Guest Blog – Tenders – What are They, What Types are There, How do They Work and What are the Benefits?

Guest Blog – Tenders – What are They, What Types are There, How do They Work and What are the Benefits?

What are Tenders?

Commercial Tenders can be issued by both private and public sector organisations as a means of procuring or working towards procuring products or services or both. Tenders are typically prescriptive in nature, specifying exactly what product and or service is required, and how the product is required to perform or how the service is to be delivered and over what timeframe.  This Blog primarily focuses on public sector tenders, although tenders issued by the private sector follow similar lines.

Tenders are designed to allow easy comparisons and evaluations of the various offers (responses to tenders) in a standard format so that the best commercial offer can be identified and selected.

What are The Different Tender Types?

There are several tender types, but not all of them will be seeking a price for a product or service. The following is a description of the names and types of the most common tenders.

RFPRequest for ProposalA document specifying a product or service and inviting responses from suitably qualified organisations. An RFP is looking for pricing information, but it may not require firm pricing, rather an indication of what the final pricing might be - usually for budgeting purposes.
RFQRequest for QuoteSimilar to the above but where the issuing body may be looking for a firm price for a particular product or service.
RFIRequest for InformationUsually a precursor to the issue of an RFP or RFQ. The issuing body is attempting to identify interested parties and potential suppliers, as well as whether the proposed product or service is actually available.
RFERequest for EstimateSimilar to an RFP. RFEs are not very common and only occasionally seen in the market.
EOIExpression of InterestSimilar to RFIs. A document designed to elicit responses and information from interested parties and confirm (or deny) that there are enough organisations and skills available to meet the potential and proposed requirement(s).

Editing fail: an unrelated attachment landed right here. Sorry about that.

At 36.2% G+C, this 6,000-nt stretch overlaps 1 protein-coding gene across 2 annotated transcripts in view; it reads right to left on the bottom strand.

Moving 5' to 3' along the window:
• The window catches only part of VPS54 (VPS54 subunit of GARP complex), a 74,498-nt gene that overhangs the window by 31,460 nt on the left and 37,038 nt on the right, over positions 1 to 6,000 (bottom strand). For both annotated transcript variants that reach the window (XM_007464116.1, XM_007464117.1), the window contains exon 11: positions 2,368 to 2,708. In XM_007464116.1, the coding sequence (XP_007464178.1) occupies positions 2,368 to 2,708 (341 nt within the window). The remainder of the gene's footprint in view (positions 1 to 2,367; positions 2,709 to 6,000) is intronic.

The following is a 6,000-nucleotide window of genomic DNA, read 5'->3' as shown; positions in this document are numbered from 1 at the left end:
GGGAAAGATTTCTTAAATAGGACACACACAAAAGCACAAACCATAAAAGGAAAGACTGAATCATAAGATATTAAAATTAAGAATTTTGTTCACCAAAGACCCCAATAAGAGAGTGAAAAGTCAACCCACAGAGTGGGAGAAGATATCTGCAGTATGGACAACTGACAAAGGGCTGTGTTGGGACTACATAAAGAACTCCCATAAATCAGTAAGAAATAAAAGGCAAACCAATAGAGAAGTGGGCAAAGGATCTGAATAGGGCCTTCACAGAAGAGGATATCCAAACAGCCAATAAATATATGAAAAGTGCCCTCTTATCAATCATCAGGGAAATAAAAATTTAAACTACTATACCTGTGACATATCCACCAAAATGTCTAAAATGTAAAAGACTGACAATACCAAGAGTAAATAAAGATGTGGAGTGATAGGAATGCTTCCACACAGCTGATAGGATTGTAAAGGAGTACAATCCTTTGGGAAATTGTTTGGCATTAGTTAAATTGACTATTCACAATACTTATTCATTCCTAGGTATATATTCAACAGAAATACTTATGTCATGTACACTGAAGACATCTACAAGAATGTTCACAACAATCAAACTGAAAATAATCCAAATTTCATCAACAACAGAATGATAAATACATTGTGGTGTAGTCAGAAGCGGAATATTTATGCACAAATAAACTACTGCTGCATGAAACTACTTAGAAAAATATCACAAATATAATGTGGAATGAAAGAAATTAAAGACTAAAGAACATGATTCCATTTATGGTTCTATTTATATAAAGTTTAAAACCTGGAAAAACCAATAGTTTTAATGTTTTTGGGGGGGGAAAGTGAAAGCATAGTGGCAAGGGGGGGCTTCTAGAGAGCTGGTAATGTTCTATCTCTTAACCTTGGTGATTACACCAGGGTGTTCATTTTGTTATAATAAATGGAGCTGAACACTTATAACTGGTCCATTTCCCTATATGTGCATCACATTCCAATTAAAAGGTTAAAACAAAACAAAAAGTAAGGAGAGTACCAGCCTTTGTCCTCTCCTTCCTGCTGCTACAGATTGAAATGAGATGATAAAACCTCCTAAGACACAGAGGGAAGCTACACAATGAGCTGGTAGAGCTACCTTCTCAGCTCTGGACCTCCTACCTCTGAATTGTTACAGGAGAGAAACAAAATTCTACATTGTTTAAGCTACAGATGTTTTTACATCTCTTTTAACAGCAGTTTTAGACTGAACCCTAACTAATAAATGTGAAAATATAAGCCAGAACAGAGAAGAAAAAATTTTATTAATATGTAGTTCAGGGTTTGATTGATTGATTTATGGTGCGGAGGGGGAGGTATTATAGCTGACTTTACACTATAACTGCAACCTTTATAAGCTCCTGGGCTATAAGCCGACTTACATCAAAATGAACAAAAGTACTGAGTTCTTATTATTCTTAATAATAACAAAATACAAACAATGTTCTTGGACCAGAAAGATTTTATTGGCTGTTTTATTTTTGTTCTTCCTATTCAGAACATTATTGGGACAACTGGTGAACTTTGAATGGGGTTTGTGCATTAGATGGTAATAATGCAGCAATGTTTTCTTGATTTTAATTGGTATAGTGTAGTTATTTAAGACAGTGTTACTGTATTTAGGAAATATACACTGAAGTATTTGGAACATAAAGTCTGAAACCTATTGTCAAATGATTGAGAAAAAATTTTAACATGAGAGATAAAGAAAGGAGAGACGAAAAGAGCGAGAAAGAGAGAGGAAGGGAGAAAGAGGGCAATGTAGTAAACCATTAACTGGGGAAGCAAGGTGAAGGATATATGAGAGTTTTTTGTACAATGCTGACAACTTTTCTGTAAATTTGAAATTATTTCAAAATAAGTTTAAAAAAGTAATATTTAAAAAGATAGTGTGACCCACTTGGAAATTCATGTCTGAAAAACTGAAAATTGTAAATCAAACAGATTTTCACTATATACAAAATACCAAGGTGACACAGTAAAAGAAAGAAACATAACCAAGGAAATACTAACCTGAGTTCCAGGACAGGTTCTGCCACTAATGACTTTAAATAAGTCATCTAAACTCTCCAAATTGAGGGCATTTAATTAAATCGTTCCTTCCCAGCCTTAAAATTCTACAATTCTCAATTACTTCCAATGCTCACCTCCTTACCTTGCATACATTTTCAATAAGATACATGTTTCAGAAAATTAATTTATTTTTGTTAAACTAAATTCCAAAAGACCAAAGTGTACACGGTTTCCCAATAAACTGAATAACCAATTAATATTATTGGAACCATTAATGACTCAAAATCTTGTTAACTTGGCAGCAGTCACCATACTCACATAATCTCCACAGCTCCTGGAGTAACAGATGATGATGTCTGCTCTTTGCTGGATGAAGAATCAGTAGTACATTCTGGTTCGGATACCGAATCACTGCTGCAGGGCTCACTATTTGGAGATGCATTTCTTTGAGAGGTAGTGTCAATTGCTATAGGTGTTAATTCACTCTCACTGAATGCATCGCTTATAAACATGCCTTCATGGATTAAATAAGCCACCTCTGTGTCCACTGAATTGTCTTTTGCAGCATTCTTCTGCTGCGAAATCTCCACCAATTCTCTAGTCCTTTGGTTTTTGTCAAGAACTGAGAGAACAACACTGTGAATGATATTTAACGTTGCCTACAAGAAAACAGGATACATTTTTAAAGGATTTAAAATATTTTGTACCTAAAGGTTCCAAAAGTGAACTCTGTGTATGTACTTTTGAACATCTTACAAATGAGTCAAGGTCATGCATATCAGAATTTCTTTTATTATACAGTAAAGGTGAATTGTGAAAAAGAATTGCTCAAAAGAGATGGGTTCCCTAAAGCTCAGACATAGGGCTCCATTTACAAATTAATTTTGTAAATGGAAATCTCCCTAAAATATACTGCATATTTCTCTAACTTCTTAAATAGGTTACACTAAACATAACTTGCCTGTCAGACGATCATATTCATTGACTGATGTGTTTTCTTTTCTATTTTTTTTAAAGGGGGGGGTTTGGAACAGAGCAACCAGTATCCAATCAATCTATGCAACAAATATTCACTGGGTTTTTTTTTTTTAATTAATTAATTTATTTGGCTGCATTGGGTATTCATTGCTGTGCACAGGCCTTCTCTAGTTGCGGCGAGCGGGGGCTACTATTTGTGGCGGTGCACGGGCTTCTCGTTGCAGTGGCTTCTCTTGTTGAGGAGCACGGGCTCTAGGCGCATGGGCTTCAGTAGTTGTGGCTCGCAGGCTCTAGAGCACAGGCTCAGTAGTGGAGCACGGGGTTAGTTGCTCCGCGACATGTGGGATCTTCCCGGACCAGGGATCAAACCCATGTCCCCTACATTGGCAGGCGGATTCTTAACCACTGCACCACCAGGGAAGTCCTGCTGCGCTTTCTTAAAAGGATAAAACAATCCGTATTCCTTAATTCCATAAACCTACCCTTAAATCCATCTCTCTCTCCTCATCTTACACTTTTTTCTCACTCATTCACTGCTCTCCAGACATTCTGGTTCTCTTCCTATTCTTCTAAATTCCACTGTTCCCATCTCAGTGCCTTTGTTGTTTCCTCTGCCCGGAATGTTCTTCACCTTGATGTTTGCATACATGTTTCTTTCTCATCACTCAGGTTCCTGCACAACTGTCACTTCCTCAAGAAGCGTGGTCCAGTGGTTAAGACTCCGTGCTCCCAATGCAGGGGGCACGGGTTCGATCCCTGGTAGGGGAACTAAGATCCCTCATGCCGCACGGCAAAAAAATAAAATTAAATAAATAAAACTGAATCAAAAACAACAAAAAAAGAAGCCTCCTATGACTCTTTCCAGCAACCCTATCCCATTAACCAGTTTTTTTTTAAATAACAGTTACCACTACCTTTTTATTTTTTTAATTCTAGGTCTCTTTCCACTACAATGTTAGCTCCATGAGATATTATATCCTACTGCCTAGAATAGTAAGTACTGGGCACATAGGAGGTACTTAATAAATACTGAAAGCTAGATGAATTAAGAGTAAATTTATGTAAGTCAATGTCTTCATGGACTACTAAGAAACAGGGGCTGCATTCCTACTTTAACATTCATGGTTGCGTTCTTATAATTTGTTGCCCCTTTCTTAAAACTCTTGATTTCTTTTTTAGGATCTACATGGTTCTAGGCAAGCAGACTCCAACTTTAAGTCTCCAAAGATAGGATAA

Tender formats differ depending on the issuing body and the dollar value of the tender. Tender response formats can be in Excel format where you are required to respond to specific questions in the tender about the product and service, including pricing details, in the corresponding Excel columns. Other formats can include Word documents, which are free flowing, but you are still required to follow a specific response format. Both types typically require the responder to supply reasonably detailed supporting information about the responder’s organisation with the tender submission.

There are also different types of tenders in terms of who is provided with details of the tender and how. Two of the most popular types include where an RFx may be distributed to the open market, which means it’s open to everyone who wants to respond. They can also be by invitation only, where prospective tenderers, capable of providing the product or delivering the service, and known to the issuing body, are simply sent the RFx to respond to.

Responding to Tenders

RFPs, RFQs and RFEs can look overwhelming and complex. They can be very time and labour intensive to complete, especially for newcomers embarking on the Tender process as a means of seeking and winning new work/projects. Depending on who is issuing the RFx, there are typically very stringent requirements that must be met for the potential supplier to qualify and before the RFx is awarded. This is particularly the case for Government issued RFx tenders, whether issued by Federal, State or Local governments. They are all looking for and must have in place, assurances that any potential supplier can provide the product or service and will be able to support the product or service into the future.

Assurances range widely, but typically Tender issuers will want to know and want proof of:

  • Company details – years in operation, key personnel, etc.;
  • Financial health of the company;
  • Insurances to cover the product or service being supplied (product liability insurance, professional indemnity etc.); and
  • Intention to use and details of any sub-contractor(s) who you may engage to help deliver the product or service.

Are There Benefits in Utilising Tenders to Win New Business?

Utilising Tenders to potentially win new business can provide many benefits. These include doing business with a large entity, which makes follow-ups and enquiries easier and stability in terms of invoicing payments.

The Government has well defined mechanisms for making payments to suppliers and generally recognizes the importance of paying on time to keep suppliers liquid. Payments are triggered when the supplier meets certain agreed or negotiated milestones. Once an agreed milestone has been achieved, and where that milestone is tied to a payment, the supplier can issue and send the invoice. Government will then pay the invoice in 30 days. This can help to smooth a business’s cash flow and provide some payment certainty.

However, simply responding to a tender does not guarantee you will be successful. It is a competitive process designed to secure the most appropriate supplier who most closely matches the requirements and offers the best value for money. Additionally, you may go through the tender process and feel you have supplied a strong tender response, only to find the tender issuer postpones or cancels the tender. Tenders should be a component of other business activities which are aimed at securing new work.

To find out more or to get assistance with a tender contact Strategy Australia:

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